Generate reports on how frequently specified Swift types are being used in your iOS codebase with a simple command-line interface.
$ cd star $ make install
$ star --types Avatar Button Color Pill --files ./ Avatar used 27 times. Button used 167 times. Color used 2711 times. Pill used 9 times.
To report on types which are in a separate module, specify a
--moduleName. This will ensure that references like
Thumbprint.Button() are captured too.
$ star --types Avatar Button Color Pill --files ./ --module Thumbprint Avatar used 30 times. Button used 182 times. Color used 2786 times. Pill used 11 times.
USAGE: star [--types <types> ...] [--module <module>] [--format <format>] [--files <files> ...] [--includeTypeInheritance] [--verbose] OPTIONS: -t, --types <types> List of types on which to report -m, --module <module> Name of module containing types, to ensure types referenced by <module name>.<type name> are counted -f, --format <format> Output format (humanReadable|json) (default: humanReadable) --files <files> Paths in which to look for Swift source --includeTypeInheritance Include subclass and protocol conformance declarations in usage counts -v, --verbose Print additional information about source as it is parsed -h, --help Show help information.
STAR uses SwiftSyntax to traverse the AST and find references to the specified identifiers. Since STAR operates on the untyped AST, usage reports may contain imperfect information when linking a reference to its identifier would require full type checking.
The reporter attempts to provide as useful information as possible, so some types of references are intentionally filtered out. For example, the line of code
let foo: UIView = UIView()
technically includes two nodes in the AST for the
UIView identifier: one in the type annotation, and one in the constructor call. For most business uses, though, it is preferable to only count this line as a single use of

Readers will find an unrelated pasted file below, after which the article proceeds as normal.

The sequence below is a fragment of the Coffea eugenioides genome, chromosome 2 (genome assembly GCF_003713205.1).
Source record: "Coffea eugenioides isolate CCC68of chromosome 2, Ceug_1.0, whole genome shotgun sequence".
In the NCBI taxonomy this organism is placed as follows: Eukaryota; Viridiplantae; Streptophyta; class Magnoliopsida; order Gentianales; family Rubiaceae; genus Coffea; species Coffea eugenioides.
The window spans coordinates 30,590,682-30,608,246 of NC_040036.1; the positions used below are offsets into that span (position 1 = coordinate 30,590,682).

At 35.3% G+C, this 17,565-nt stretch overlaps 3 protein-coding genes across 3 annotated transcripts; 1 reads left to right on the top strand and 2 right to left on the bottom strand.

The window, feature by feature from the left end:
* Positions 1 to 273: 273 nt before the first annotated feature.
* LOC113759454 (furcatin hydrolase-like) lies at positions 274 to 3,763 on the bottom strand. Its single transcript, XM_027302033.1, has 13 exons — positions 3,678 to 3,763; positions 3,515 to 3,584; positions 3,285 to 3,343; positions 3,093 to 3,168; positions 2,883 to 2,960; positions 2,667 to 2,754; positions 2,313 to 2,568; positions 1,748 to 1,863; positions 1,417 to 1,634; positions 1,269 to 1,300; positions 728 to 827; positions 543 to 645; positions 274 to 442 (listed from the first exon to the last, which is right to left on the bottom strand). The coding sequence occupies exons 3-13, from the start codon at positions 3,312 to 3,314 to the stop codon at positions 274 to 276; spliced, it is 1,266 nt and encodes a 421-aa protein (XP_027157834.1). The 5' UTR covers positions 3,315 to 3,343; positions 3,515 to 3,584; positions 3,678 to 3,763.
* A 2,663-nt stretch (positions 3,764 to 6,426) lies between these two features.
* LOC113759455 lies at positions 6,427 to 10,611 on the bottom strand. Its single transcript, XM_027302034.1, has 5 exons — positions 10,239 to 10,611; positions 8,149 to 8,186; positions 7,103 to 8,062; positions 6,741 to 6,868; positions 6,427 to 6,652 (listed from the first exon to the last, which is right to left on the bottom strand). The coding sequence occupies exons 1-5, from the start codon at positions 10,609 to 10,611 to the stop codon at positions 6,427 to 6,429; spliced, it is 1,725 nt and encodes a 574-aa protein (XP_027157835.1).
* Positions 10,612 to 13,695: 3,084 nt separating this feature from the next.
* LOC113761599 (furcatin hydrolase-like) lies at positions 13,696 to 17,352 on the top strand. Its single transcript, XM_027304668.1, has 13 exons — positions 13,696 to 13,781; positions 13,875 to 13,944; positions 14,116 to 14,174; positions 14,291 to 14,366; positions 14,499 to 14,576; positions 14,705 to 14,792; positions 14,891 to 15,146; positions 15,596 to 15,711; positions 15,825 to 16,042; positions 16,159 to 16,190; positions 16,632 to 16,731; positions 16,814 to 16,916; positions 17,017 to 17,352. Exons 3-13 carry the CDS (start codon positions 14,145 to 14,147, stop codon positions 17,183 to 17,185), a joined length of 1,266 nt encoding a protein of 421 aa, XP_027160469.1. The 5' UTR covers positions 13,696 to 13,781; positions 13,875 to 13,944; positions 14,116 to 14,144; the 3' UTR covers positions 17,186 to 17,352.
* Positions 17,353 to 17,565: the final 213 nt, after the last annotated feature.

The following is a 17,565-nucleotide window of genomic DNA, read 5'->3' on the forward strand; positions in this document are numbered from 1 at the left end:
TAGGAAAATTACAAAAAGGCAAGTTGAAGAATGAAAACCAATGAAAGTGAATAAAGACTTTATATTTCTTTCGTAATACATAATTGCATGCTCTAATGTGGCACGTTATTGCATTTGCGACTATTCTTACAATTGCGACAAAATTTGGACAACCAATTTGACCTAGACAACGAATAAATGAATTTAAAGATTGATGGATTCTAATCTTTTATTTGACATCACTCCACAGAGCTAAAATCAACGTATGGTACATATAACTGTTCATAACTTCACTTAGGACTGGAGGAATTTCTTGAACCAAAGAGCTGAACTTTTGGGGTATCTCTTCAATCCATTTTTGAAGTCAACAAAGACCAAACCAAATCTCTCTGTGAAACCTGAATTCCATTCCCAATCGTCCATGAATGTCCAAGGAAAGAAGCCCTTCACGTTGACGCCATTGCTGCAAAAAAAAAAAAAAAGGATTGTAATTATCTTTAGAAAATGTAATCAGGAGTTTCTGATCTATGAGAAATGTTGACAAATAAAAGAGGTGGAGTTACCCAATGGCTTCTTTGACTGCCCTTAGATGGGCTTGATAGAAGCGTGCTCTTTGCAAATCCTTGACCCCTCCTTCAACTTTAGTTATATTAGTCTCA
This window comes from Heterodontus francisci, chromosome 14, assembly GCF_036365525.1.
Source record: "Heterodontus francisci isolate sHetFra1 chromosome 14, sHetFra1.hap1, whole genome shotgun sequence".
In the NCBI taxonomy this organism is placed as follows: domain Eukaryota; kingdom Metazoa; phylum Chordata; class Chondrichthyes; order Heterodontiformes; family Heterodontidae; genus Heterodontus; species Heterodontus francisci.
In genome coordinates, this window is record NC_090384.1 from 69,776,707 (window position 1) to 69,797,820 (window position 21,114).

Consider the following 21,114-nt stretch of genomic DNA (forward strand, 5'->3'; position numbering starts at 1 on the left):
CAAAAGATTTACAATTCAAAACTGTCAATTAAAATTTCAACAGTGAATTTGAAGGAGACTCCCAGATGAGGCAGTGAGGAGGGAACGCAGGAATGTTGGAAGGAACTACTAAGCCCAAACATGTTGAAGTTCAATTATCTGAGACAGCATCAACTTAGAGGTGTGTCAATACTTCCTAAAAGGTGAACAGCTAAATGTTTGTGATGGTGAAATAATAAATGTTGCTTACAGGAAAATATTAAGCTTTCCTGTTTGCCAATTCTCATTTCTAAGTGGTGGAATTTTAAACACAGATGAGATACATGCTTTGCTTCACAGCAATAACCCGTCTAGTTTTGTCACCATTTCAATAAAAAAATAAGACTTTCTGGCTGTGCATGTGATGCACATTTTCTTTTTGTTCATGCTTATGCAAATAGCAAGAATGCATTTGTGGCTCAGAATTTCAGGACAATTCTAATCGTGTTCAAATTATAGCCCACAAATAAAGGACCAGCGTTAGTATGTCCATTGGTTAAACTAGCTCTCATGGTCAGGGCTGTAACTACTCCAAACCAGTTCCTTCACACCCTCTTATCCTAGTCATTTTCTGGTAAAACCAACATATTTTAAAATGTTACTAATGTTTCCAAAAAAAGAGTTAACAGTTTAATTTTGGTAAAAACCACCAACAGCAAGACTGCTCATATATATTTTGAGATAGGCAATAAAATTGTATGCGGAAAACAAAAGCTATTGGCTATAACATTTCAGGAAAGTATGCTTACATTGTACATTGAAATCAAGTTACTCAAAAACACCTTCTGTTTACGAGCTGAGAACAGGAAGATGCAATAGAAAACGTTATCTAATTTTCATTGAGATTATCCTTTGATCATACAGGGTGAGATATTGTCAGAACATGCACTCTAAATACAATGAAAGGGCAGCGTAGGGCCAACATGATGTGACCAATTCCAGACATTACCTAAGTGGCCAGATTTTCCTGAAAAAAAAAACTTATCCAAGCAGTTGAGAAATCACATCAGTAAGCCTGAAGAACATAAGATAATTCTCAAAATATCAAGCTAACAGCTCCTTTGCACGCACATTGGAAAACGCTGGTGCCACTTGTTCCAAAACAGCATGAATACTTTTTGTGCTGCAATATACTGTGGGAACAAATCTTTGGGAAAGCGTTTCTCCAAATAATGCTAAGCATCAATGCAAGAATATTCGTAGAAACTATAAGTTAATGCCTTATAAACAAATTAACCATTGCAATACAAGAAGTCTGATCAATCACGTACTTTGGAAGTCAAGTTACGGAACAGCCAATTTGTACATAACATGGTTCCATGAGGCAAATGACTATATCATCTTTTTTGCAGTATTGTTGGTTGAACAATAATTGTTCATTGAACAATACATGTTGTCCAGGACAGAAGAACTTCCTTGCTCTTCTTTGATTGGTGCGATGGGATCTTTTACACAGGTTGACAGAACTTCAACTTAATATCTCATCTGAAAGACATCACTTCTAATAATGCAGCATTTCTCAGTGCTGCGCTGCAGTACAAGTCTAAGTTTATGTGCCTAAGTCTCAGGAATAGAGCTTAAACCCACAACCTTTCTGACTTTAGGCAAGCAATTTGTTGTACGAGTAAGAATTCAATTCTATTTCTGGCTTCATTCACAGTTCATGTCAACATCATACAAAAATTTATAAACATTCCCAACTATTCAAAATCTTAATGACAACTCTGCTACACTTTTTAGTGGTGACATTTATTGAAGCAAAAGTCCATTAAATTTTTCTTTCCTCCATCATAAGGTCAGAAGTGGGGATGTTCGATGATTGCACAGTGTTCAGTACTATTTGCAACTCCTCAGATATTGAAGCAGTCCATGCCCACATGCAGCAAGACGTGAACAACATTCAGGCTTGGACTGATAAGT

UIView. Therefore, type annotations are ignored by STAR.
Some other examples of intentionally ignored references are code comments, class/struct/extension/etc. declarations, and inner classes within components (e.g.,
MyComponent.SomeInnerClass will match neither
$ cd star $ make uninstall
In addition to the command-line executable
star, STAR's core functionality is also available through Swift Package Manager as the static library
STARLib. To use
STARLib in your Swift package, add the following to your Package.swift:
let package = Package( ... dependencies: [ ... .package(name: "SwiftTypeAdoptionReporter", url: "https://github.com/thumbtack/star.git", <version (e.g., `.upToNextMinor(from: "3.0.0")`)>), ], targets: [ .target( ... dependencies: [ ... .product(name: "STARLib", package: "SwiftTypeAdoptionReporter"), ] ), ] )
If you have ideas to make STAR more useful, open an issue or submit a pull request! See below for instructions on building/testing locally.
$ git clone firstname.lastname@example.org/thumbtack/star.git $ cd star $ open -a Xcode .
$ swift run star ...
Passing in the
--verbose argument will print out additional information which can be useful for debugging.
$ swift test
Create Xcode project:
$ swift package generate-xcodeproj
In Xcode, Product -> Test
|Last commit: 12 hours ago|